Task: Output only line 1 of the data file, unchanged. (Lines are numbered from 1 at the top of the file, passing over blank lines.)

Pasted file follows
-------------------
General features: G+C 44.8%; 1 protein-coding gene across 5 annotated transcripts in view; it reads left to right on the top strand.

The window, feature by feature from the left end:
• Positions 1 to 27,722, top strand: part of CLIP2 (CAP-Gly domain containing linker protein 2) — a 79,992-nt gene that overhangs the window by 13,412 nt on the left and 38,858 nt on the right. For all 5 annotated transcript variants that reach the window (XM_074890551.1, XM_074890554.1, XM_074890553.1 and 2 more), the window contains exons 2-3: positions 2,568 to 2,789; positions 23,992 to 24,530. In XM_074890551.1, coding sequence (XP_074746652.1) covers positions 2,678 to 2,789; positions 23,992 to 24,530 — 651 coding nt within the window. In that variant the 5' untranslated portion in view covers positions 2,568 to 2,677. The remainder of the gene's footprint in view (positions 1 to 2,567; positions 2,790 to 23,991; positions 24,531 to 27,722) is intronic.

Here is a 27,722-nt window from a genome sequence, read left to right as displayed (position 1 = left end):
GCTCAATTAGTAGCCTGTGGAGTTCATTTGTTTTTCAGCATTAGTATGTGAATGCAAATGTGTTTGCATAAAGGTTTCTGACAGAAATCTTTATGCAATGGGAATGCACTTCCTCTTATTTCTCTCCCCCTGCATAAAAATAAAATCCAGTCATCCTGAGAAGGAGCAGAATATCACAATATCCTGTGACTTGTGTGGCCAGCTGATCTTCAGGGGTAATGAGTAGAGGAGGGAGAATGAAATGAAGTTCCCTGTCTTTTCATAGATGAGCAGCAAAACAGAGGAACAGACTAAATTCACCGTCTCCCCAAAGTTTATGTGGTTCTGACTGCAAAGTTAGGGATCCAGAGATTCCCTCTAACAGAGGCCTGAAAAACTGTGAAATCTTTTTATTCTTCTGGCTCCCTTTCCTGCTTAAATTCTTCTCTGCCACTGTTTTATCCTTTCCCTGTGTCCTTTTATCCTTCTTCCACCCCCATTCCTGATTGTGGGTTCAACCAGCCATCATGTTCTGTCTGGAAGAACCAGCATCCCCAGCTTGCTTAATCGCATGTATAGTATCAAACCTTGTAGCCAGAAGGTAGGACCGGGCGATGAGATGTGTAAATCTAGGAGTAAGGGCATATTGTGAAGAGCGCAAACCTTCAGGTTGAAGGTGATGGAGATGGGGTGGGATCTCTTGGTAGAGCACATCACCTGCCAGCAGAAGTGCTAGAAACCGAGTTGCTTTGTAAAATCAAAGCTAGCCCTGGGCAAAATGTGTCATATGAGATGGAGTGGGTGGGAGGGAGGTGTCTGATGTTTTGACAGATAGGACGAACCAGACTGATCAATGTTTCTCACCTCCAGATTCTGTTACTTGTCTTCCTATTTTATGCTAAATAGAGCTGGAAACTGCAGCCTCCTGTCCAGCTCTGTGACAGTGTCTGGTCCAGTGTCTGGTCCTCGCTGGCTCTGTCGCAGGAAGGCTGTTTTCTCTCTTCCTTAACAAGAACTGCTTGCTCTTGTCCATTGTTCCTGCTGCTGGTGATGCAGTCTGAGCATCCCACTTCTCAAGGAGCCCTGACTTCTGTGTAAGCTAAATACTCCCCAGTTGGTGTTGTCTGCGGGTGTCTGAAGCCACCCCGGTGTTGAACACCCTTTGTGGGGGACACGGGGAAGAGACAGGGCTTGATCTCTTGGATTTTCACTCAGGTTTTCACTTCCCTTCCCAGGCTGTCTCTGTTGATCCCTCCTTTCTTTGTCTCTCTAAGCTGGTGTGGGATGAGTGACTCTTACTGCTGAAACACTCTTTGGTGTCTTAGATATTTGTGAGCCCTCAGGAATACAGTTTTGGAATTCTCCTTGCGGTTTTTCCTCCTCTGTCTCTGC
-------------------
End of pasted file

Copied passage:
General features: G+C 44.8%; 1 protein-coding gene across 5 annotated transcripts in view; it reads left to right on the top strand.